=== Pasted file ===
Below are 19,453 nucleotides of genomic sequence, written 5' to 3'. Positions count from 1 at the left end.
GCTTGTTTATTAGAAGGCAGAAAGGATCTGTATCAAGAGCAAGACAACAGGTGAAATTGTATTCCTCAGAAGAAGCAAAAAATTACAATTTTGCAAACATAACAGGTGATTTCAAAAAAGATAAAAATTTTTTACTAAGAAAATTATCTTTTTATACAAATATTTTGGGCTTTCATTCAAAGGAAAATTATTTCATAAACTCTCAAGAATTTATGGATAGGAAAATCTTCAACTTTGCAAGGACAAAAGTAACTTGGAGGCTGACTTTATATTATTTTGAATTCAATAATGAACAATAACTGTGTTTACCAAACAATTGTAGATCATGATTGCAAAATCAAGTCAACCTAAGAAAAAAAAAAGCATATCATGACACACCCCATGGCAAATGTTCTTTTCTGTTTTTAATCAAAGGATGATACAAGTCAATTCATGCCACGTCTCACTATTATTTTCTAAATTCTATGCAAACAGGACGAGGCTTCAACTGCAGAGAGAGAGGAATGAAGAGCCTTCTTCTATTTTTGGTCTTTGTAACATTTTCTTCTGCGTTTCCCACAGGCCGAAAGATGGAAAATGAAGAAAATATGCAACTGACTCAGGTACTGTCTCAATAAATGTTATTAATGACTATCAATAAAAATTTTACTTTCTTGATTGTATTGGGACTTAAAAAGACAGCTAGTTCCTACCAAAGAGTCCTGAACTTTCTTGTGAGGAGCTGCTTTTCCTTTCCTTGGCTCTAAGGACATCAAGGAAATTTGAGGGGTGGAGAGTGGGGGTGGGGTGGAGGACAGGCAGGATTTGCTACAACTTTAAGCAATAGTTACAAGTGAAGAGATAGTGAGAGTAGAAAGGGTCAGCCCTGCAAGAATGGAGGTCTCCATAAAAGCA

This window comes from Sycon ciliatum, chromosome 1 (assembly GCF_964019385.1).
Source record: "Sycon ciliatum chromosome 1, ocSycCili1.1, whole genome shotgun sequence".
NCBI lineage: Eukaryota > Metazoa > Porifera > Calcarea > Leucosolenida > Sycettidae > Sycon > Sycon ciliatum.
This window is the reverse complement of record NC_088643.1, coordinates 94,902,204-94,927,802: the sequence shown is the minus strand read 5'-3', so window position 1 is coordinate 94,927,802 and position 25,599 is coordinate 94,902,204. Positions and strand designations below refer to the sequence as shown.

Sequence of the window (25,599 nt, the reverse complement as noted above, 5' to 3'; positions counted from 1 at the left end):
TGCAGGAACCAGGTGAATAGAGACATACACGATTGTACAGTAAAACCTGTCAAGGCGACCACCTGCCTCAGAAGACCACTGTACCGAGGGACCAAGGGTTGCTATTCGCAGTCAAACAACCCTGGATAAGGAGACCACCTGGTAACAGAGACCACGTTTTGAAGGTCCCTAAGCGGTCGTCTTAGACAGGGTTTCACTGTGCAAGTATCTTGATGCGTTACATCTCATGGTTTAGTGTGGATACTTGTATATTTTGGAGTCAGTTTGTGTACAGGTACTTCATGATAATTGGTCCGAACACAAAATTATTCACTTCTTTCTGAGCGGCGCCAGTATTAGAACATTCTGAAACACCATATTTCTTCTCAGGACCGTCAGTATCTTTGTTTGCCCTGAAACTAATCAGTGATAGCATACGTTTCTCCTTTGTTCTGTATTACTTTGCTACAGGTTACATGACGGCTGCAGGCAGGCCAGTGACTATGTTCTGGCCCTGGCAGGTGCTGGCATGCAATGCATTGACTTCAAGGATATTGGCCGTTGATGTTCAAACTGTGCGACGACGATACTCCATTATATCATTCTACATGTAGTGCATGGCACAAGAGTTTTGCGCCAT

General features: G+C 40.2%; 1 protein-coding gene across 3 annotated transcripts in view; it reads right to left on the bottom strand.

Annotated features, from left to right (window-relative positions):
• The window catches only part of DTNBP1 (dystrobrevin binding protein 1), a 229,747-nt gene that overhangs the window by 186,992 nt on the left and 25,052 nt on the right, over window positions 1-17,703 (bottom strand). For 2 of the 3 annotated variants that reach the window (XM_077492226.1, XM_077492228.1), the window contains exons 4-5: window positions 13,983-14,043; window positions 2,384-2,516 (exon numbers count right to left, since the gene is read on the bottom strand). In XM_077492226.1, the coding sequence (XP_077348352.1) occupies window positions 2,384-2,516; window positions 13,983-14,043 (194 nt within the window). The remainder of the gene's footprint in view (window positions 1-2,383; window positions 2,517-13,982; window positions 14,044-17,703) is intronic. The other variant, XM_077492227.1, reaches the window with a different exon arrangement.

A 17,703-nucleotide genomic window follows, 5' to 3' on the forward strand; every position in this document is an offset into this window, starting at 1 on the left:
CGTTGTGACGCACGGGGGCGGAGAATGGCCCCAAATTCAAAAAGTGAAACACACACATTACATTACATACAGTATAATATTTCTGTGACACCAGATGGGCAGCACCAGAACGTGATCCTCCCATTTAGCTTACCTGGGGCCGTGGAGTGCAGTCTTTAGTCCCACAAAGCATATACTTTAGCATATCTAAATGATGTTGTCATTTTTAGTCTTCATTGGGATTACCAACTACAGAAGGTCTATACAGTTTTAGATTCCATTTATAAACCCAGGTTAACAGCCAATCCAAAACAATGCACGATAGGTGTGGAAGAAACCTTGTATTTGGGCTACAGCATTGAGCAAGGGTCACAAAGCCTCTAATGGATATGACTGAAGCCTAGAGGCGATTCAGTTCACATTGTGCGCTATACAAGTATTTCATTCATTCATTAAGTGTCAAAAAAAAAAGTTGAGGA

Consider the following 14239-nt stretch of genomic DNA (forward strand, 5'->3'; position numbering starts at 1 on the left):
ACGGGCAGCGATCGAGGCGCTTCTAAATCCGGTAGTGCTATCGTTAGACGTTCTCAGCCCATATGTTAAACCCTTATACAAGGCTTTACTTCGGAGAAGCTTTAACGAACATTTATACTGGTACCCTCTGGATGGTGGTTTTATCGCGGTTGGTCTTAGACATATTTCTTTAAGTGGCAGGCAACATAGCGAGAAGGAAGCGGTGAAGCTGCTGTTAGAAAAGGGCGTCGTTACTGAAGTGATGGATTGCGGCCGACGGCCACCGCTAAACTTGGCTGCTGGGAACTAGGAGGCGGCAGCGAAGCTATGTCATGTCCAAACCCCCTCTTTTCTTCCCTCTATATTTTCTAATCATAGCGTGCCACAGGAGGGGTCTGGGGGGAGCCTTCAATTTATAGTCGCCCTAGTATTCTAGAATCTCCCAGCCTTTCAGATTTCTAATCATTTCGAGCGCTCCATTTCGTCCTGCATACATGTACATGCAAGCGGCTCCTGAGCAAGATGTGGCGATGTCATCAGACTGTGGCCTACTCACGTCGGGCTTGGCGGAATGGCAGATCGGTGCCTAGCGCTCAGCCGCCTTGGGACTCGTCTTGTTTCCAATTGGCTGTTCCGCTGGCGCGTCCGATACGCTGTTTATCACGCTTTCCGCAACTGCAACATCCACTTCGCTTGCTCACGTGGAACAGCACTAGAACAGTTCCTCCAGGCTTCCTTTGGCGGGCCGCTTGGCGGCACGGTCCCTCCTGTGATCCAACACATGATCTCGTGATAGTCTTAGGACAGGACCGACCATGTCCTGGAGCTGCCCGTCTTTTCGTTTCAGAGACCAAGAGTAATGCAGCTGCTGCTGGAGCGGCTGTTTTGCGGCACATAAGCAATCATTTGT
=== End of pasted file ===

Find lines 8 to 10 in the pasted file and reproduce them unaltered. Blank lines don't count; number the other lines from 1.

TGCAGGAACCAGGTGAATAGAGACATACACGATTGTACAGTAAAACCTGTCAAGGCGACCACCTGCCTCAGAAGACCACTGTACCGAGGGACCAAGGGTTGCTATTCGCAGTCAAACAACCCTGGATAAGGAGACCACCTGGTAACAGAGACCACGTTTTGAAGGTCCCTAAGCGGTCGTCTTAGACAGGGTTTCACTGTGCAAGTATCTTGATGCGTTACATCTCATGGTTTAGTGTGGATACTTGTATATTTTGGAGTCAGTTTGTGTACAGGTACTTCATGATAATTGGTCCGAACACAAAATTATTCACTTCTTTCTGAGCGGCGCCAGTATTAGAACATTCTGAAACACCATATTTCTTCTCAGGACCGTCAGTATCTTTGTTTGCCCTGAAACTAATCAGTGATAGCATACGTTTCTCCTTTGTTCTGTATTACTTTGCTACAGGTTACATGACGGCTGCAGGCAGGCCAGTGACTATGTTCTGGCCCTGGCAGGTGCTGGCATGCAATGCATTGACTTCAAGGATATTGGCCGTTGATGTTCAAACTGTGCGACGACGATACTCCATTATATCATTCTACATGTAGTGCATGGCACAAGAGTTTTGCGCCAT

General features: G+C 40.2%; 1 protein-coding gene across 3 annotated transcripts in view; it reads right to left on the bottom strand.

Annotated features, from left to right (window-relative positions):